From the sidelines By Lasanda Kurukulasuriya The extremely sad and shocking news of housemaid Rizana Nafeek’s sudden execution in Saudi Arabia reached Sri Lanka on Wednesday. This was the day before parliament began the debate on a motion to impeach the Chief Justice – the culmination of a process widely condemned as having failed to adhere [...]


Justice was buried with Rizana


From the sidelines By Lasanda Kurukulasuriya

The extremely sad and shocking news of housemaid Rizana Nafeek’s sudden execution in Saudi Arabia reached Sri Lanka on Wednesday.

This was the day before parliament began the debate on a motion to impeach the Chief Justice – the culmination of a process widely condemned as having failed to adhere to basic tenets of fair trial and natural justice. Members of the ruling coalition with their two thirds majority predictably passed the resolution. But far from resolving the crisis their action has deepened it, because in doing so they have ignored a Supreme Court interpretation of the Constitution in relation to the matter. 

A sense of collective outrage fuelled by concerns for the rule of law and the fate of the country’s democratic institutions, has brought together the country’s intelligentsia, professional organisations, religious leaders, the business community, opposition and other activists in protests over the past several months. By contrast, the ‘counter demonstrations’ that have been witnessed lately in support of the impeachment have a patently manufactured air about them.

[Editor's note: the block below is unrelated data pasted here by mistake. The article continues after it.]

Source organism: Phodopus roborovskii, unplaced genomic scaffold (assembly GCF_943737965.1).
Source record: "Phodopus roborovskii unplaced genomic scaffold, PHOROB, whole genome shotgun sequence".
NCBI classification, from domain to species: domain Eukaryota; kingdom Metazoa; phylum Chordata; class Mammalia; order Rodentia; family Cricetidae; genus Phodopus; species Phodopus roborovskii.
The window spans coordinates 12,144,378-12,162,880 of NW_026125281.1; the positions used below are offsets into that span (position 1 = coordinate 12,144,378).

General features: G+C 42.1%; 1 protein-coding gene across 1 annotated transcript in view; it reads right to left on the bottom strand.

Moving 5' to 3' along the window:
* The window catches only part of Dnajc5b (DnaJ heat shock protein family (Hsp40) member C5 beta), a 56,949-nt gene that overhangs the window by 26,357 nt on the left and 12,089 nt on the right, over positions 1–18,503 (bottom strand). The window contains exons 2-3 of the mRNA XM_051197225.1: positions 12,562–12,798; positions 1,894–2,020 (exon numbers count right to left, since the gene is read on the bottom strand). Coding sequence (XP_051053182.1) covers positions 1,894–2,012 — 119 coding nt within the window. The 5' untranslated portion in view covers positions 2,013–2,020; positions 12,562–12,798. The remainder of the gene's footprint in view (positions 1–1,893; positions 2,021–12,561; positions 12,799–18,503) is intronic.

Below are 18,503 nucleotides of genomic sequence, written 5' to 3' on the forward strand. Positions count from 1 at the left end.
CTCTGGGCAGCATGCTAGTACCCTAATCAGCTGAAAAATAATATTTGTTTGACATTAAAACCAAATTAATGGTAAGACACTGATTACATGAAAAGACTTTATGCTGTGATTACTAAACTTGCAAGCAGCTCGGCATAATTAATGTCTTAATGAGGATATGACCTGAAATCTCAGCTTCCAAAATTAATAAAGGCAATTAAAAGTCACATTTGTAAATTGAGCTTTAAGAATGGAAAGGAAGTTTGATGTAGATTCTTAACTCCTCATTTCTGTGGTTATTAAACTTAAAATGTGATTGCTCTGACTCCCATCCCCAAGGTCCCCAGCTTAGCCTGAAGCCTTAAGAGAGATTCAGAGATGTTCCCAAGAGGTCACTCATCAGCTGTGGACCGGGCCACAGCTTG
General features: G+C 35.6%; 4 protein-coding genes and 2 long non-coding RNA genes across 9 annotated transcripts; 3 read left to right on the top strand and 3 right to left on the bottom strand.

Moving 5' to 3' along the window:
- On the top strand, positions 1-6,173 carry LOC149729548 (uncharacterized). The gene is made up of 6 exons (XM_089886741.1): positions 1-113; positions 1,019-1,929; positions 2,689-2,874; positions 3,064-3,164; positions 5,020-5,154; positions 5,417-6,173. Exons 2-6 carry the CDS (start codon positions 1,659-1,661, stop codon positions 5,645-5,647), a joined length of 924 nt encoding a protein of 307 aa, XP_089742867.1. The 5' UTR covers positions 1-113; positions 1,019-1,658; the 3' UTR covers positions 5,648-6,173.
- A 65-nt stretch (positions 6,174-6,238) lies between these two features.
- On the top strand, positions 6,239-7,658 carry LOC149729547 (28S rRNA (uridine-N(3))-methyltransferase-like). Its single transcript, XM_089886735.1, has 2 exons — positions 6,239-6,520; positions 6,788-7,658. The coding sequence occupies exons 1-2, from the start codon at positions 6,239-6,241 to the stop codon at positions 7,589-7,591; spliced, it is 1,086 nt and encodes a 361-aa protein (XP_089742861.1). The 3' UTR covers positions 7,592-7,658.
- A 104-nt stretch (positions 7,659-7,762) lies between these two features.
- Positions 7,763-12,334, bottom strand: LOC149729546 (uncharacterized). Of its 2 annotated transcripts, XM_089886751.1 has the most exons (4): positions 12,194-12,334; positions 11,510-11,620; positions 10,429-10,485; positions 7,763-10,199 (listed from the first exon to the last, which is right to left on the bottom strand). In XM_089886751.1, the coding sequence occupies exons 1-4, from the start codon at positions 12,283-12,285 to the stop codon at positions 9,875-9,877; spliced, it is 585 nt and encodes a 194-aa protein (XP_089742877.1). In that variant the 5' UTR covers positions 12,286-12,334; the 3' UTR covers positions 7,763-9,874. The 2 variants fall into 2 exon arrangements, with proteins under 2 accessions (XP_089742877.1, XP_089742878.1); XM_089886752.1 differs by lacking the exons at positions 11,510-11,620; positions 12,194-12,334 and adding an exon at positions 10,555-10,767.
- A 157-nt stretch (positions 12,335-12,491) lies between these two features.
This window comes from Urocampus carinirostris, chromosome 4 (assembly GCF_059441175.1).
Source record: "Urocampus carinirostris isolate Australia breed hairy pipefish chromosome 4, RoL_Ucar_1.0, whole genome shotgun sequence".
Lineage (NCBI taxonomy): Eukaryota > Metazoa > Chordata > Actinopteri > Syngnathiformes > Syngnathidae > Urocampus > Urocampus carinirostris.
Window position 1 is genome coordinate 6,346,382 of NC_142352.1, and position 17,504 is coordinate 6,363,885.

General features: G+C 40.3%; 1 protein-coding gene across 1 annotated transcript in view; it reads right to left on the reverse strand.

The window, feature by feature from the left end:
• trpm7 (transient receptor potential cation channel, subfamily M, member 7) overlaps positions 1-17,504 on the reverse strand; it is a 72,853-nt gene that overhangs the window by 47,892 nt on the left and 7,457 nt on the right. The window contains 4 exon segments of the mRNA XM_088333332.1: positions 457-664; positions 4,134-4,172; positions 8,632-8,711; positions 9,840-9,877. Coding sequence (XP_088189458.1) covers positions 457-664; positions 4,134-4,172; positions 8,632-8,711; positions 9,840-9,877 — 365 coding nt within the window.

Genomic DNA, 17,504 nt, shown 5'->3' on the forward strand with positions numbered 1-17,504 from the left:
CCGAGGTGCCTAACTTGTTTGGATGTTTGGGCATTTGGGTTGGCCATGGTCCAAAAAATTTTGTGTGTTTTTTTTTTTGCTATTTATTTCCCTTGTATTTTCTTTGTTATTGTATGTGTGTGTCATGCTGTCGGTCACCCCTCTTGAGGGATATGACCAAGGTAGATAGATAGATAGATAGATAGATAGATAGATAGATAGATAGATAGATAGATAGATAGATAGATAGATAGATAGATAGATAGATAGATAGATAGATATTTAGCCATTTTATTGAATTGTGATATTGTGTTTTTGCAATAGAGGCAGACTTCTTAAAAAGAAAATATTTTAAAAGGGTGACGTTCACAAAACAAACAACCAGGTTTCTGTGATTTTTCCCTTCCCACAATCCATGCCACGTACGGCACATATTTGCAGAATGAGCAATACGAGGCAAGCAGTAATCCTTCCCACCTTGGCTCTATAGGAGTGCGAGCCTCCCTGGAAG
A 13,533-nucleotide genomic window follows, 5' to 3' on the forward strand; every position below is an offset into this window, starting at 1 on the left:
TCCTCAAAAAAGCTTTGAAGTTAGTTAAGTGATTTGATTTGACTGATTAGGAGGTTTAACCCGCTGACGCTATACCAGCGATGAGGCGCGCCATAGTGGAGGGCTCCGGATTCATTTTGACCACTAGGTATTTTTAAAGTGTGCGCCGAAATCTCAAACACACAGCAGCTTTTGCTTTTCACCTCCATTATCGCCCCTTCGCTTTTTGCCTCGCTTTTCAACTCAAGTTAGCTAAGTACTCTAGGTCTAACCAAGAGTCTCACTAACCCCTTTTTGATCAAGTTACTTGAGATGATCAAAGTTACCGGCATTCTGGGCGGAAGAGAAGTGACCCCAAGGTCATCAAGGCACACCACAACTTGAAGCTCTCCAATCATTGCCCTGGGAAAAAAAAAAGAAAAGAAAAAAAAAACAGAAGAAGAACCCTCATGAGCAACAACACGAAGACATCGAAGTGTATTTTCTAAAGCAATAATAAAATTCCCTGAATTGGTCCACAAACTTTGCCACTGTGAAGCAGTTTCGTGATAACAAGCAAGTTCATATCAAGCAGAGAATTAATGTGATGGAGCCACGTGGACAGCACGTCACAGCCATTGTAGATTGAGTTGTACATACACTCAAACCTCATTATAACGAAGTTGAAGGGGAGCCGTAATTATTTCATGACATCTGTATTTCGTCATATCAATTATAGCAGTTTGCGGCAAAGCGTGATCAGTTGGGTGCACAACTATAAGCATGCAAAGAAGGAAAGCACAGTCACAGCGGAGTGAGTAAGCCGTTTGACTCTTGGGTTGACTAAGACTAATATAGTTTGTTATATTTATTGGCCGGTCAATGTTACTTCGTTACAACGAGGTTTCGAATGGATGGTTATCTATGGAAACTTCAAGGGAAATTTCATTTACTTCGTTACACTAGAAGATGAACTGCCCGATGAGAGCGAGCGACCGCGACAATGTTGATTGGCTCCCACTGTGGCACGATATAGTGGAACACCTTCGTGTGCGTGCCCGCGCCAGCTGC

The issues leading up to the fate of Rizana and that of the CJ may be different, but both cases bring into focus questions relating to our elected representatives. Specifically, whether they have failed in their duty to the people who voted them into power, in failing to safeguard every citizen’s right to justice. Shouldn’t this apply regardless of whether it is a poor woman struggling to keep the home fires burning by working as a housemaid in West Asia, or it is the country’s top lawyer?

Parliamentary proceedings on Wednesday were interrupted when news of Rizana’s fate was conveyed. Ironically it was barely an hour after Foreign Employment Minister Dilan Perera had expressed optimism about an imminent pardon for her in response to a letter from president Rajapaksa to the Saudi King on Sunday. Speeches were made in parliament by minister Perera and Justice Minister Rauff Hakeem, expressing sympathies and condolences. Minister Hakeem stressed that the “government took all possible steps” to secure her pardon and that “it was not for want of trying that this happened.” Minister Perera said “we tried all means, without disrespecting Sharia law…” etc. But is this true?

The Government’s response of recalling Sri Lanka’s Ambassador in Saudi Arabia in an apparent show of displeasure over his failure to achieve a favourable outcome for Rizana, looks more like a case of shooting the messenger. This is in the light of the Government’s demonstrated lack of will to intervene, not just in this case but in those of other Sri Lankan migrant workers as well. Several have been beheaded, like Rizana, in the Saudi kingdom and other Arab states without the benefit of legal assistance in their trials. This inaction seems to be a matter of policy. Over the past seven years since Rizana’s arrest and incarceration there have been periodic statements from the government expressing hopes of a positive outcome in her case. Was this mere eyewash to mislead people?